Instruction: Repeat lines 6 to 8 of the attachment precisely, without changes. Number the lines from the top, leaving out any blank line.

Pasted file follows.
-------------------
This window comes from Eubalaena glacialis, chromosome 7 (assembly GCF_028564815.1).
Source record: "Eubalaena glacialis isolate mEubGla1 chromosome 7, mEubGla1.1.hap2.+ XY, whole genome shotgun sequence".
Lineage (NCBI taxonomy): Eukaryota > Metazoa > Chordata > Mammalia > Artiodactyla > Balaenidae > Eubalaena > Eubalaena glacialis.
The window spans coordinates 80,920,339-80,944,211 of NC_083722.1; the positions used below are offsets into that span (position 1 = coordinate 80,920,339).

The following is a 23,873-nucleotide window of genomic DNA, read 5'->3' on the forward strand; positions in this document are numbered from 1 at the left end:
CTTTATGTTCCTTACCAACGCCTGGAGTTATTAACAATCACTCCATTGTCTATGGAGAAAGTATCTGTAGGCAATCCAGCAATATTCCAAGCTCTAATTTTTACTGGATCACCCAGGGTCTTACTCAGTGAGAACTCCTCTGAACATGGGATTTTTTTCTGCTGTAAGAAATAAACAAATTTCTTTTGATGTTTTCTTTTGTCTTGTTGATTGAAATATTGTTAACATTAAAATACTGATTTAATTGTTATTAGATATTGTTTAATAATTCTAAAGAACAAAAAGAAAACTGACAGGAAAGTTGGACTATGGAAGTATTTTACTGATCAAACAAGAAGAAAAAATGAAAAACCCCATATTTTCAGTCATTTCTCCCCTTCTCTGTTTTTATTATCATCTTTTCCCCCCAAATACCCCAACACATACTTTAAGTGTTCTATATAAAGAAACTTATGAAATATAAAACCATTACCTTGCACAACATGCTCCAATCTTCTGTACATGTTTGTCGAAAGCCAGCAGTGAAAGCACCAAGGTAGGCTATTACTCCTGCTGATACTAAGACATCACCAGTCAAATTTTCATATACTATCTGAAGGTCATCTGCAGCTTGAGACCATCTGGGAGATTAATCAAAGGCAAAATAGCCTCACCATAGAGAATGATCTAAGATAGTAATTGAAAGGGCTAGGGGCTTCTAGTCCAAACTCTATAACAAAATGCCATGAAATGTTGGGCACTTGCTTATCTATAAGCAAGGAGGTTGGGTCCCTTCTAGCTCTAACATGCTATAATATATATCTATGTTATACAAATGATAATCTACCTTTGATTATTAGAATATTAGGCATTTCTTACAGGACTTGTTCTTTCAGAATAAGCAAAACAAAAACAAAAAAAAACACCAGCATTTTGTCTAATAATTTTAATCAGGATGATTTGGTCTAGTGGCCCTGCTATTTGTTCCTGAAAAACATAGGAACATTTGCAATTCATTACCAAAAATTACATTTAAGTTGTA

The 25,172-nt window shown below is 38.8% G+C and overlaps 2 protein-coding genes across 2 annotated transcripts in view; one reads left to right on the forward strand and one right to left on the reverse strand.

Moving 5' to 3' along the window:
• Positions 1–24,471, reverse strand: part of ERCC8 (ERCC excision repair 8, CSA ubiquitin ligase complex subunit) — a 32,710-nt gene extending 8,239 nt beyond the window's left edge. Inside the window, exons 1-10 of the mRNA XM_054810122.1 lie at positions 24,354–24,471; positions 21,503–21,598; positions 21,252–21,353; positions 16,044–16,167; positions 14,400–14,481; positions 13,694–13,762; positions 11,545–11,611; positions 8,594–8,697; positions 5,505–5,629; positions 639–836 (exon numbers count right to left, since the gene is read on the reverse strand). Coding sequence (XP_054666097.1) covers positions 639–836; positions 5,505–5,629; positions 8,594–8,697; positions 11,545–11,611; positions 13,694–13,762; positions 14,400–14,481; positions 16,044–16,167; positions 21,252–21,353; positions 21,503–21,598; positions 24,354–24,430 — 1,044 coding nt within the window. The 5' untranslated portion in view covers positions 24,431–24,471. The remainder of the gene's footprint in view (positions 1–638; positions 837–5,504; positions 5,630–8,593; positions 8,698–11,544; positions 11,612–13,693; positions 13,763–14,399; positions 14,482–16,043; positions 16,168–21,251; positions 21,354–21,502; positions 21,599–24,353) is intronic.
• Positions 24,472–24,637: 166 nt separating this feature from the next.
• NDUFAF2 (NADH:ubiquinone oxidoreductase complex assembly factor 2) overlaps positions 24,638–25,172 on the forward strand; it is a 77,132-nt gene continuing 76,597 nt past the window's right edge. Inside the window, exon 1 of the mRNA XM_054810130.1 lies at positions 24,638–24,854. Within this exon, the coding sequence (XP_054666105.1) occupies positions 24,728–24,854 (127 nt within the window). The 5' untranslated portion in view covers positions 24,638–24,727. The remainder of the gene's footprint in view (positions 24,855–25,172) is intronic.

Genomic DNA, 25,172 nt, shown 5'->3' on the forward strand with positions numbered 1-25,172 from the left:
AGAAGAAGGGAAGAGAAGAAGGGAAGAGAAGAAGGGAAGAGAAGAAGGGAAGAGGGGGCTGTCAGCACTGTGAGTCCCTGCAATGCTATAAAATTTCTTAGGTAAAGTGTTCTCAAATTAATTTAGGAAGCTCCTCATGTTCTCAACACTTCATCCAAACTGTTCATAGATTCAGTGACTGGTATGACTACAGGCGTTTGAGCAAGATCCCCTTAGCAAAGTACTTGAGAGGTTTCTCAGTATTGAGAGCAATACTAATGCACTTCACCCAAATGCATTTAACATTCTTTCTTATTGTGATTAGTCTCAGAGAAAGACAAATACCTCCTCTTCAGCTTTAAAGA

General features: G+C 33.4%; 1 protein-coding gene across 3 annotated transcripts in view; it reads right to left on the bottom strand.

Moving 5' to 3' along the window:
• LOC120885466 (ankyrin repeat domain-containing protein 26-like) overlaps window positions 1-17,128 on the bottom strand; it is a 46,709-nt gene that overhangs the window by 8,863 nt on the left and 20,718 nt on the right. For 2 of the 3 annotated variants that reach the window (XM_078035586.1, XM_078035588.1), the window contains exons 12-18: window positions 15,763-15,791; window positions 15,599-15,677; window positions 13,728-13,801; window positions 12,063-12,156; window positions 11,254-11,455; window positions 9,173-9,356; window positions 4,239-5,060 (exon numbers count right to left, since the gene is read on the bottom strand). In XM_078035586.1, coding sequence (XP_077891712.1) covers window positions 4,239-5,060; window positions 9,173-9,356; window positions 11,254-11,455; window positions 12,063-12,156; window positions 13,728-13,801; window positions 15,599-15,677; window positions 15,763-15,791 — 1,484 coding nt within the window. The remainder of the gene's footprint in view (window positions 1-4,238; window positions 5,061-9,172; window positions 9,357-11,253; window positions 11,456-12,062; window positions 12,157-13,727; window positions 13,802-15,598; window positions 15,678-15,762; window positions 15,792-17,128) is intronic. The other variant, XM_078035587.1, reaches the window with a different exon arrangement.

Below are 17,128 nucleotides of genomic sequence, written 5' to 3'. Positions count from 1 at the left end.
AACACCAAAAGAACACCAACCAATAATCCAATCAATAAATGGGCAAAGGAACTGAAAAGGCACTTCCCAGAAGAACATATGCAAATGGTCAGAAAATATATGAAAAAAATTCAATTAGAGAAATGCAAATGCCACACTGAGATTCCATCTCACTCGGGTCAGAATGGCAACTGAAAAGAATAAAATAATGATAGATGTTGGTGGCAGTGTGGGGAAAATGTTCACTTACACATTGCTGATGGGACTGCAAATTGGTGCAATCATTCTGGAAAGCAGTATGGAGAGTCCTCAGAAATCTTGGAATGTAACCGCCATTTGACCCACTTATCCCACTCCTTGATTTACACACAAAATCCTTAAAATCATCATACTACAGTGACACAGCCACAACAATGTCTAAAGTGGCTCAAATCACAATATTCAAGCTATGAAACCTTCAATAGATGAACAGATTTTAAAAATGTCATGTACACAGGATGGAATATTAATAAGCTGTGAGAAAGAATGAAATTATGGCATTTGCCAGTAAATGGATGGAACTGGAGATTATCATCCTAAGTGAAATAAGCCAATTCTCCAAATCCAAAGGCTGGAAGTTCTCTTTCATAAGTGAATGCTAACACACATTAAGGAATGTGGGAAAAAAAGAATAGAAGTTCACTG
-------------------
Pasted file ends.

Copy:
CTTTATGTTCCTTACCAACGCCTGGAGTTATTAACAATCACTCCATTGTCTATGGAGAAAGTATCTGTAGGCAATCCAGCAATATTCCAAGCTCTAATTTTTACTGGATCACCCAGGGTCTTACTCAGTGAGAACTCCTCTGAACATGGGATTTTTTTCTGCTGTAAGAAATAAACAAATTTCTTTTGATGTTTTCTTTTGTCTTGTTGATTGAAATATTGTTAACATTAAAATACTGATTTAATTGTTATTAGATATTGTTTAATAATTCTAAAGAACAAAAAGAAAACTGACAGGAAAGTTGGACTATGGAAGTATTTTACTGATCAAACAAGAAGAAAAAATGAAAAACCCCATATTTTCAGTCATTTCTCCCCTTCTCTGTTTTTATTATCATCTTTTCCCCCCAAATACCCCAACACATACTTTAAGTGTTCTATATAAAGAAACTTATGAAATATAAAACCATTACCTTGCACAACATGCTCCAATCTTCTGTACATGTTTGTCGAAAGCCAGCAGTGAAAGCACCAAGGTAGGCTATTACTCCTGCTGATACTAAGACATCACCAGTCAAATTTTCATATACTATCTGAAGGTCATCTGCAGCTTGAGACCATCTGGGAGATTAATCAAAGGCAAAATAGCCTCACCATAGAGAATGATCTAAGATAGTAATTGAAAGGGCTAGGGGCTTCTAGTCCAAACTCTATAACAAAATGCCATGAAATGTTGGGCACTTGCTTATCTATAAGCAAGGAGGTTGGGTCCCTTCTAGCTCTAACATGCTATAATATATATCTATGTTATACAAATGATAATCTACCTTTGATTATTAGAATATTAGGCATTTCTTACAGGACTTGTTCTTTCAGAATAAGCAAAACAAAAACAAAAAAAAACACCAGCATTTTGTCTAATAATTTTAATCAGGATGATTTGGTCTAGTGGCCCTGCTATTTGTTCCTGAAAAACATAGGAACATTTGCAATTCATTACCAAAAATTACATTTAAGTTGTA

The 25,172-nt window shown below is 38.8% G+C and overlaps 2 protein-coding genes across 2 annotated transcripts in view; one reads left to right on the forward strand and one right to left on the reverse strand.

Moving 5' to 3' along the window: